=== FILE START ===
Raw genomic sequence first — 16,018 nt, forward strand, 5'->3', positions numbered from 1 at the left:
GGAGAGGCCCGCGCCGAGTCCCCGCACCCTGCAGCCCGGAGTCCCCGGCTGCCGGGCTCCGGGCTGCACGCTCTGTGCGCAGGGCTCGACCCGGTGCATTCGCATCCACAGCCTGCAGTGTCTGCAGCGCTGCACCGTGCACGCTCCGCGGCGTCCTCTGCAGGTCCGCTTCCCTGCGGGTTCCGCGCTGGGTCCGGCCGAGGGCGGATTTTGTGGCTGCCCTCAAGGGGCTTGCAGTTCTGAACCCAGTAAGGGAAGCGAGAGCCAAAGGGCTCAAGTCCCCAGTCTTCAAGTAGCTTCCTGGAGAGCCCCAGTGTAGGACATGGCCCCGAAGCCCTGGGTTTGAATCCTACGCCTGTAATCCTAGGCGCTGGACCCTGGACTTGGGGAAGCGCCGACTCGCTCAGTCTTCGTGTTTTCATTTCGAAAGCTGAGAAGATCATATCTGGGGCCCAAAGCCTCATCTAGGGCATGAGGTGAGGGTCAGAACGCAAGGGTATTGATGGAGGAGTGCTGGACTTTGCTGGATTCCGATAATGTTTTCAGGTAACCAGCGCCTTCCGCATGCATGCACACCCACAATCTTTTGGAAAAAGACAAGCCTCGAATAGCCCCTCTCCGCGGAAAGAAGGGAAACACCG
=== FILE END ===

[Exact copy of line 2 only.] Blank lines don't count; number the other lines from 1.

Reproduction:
GGAGAGGCCCGCGCCGAGTCCCCGCACCCTGCAGCCCGGAGTCCCCGGCTGCCGGGCTCCGGGCTGCACGCTCTGTGCGCAGGGCTCGACCCGGTGCATTCGCATCCACAGCCTGCAGTGTCTGCAGCGCTGCACCGTGCACGCTCCGCGGCGTCCTCTGCAGGTCCGCTTCCCTGCGGGTTCCGCGCTGGGTCCGGCCGAGGGCGGATTTTGTGGCTGCCCTCAAGGGGCTTGCAGTTCTGAACCCAGTAAGGGAAGCGAGAGCCAAAGGGCTCAAGTCCCCAGTCTTCAAGTAGCTTCCTGGAGAGCCCCAGTGTAGGACATGGCCCCGAAGCCCTGGGTTTGAATCCTACGCCTGTAATCCTAGGCGCTGGACCCTGGACTTGGGGAAGCGCCGACTCGCTCAGTCTTCGTGTTTTCATTTCGAAAGCTGAGAAGATCATATCTGGGGCCCAAAGCCTCATCTAGGGCATGAGGTGAGGGTCAGAACGCAAGGGTATTGATGGAGGAGTGCTGGACTTTGCTGGATTCCGATAATGTTTTCAGGTAACCAGCGCCTTCCGCATGCATGCACACCCACAATCTTTTGGAAAAAGACAAGCCTCGAATAGCCCCTCTCCGCGGAAAGAAGGGAAACACCG